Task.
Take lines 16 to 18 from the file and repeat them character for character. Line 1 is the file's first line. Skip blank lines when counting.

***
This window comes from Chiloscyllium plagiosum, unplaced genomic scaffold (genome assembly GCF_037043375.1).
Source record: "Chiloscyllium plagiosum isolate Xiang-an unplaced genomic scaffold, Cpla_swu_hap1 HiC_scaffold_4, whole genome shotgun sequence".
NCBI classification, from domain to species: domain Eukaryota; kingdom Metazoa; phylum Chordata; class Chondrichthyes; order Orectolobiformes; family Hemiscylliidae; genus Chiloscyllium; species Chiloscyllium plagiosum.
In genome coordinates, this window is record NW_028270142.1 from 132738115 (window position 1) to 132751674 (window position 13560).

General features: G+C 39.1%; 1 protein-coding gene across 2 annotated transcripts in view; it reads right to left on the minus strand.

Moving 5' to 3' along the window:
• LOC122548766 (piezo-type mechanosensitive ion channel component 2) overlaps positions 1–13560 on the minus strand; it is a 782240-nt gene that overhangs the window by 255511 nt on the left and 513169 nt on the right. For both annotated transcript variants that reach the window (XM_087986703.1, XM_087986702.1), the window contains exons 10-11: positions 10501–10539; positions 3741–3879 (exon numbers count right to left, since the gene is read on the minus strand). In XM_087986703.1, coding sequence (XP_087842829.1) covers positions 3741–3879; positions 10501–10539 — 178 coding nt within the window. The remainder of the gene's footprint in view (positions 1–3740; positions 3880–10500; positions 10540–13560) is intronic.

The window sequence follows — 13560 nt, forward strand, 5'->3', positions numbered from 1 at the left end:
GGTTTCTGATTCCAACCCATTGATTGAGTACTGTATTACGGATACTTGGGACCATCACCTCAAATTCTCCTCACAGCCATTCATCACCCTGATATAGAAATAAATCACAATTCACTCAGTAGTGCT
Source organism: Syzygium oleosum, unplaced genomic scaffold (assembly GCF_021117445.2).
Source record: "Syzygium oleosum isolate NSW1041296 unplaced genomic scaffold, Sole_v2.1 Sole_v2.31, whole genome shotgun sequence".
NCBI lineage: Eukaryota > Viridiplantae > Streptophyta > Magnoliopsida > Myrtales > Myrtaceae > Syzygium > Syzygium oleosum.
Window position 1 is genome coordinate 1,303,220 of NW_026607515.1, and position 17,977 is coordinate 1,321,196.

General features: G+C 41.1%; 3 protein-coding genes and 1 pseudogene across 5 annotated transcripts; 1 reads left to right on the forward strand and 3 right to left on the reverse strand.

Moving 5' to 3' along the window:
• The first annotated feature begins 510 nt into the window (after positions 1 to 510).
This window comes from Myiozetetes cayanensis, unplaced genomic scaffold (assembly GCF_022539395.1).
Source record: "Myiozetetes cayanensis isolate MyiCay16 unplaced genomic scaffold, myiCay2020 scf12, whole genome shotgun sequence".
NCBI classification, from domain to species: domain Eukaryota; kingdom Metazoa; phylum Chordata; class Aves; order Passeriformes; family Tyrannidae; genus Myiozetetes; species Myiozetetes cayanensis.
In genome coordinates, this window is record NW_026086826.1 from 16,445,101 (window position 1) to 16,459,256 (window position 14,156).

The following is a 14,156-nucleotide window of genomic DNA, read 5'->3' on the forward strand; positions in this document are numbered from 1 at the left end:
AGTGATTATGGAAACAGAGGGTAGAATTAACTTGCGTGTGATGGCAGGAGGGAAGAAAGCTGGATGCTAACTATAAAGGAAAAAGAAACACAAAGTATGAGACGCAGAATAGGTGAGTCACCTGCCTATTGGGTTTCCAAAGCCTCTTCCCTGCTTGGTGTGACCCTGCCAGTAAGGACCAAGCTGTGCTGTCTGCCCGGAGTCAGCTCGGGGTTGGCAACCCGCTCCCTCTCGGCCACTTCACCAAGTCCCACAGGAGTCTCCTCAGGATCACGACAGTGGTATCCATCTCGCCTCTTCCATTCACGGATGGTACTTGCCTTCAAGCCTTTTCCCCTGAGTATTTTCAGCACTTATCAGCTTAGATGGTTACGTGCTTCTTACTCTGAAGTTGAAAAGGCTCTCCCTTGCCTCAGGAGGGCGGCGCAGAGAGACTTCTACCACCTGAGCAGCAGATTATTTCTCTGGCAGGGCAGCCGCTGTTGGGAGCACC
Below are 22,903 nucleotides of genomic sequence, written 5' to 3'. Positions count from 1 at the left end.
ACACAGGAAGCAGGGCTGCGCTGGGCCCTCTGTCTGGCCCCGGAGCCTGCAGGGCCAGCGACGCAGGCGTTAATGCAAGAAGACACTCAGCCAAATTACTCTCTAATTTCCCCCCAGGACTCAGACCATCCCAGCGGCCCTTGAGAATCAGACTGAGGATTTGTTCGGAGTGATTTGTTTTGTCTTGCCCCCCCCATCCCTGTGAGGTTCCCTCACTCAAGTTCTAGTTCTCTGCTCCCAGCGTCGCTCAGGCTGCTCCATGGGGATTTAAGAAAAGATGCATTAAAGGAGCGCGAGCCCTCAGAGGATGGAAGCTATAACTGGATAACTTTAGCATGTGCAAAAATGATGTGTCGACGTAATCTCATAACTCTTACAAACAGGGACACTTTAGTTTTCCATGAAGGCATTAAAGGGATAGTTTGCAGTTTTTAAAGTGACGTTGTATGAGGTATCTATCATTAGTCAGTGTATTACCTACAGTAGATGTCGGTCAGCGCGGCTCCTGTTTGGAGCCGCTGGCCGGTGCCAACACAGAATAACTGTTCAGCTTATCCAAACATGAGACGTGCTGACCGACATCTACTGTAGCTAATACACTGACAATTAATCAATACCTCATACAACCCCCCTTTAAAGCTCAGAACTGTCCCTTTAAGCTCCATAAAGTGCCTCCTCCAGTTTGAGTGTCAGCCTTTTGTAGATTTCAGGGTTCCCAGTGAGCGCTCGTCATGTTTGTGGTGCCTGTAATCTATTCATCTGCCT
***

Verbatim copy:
• The first annotated feature begins 510 nt into the window (after positions 1 to 510).
This window comes from Myiozetetes cayanensis, unplaced genomic scaffold (assembly GCF_022539395.1).
Source record: "Myiozetetes cayanensis isolate MyiCay16 unplaced genomic scaffold, myiCay2020 scf12, whole genome shotgun sequence".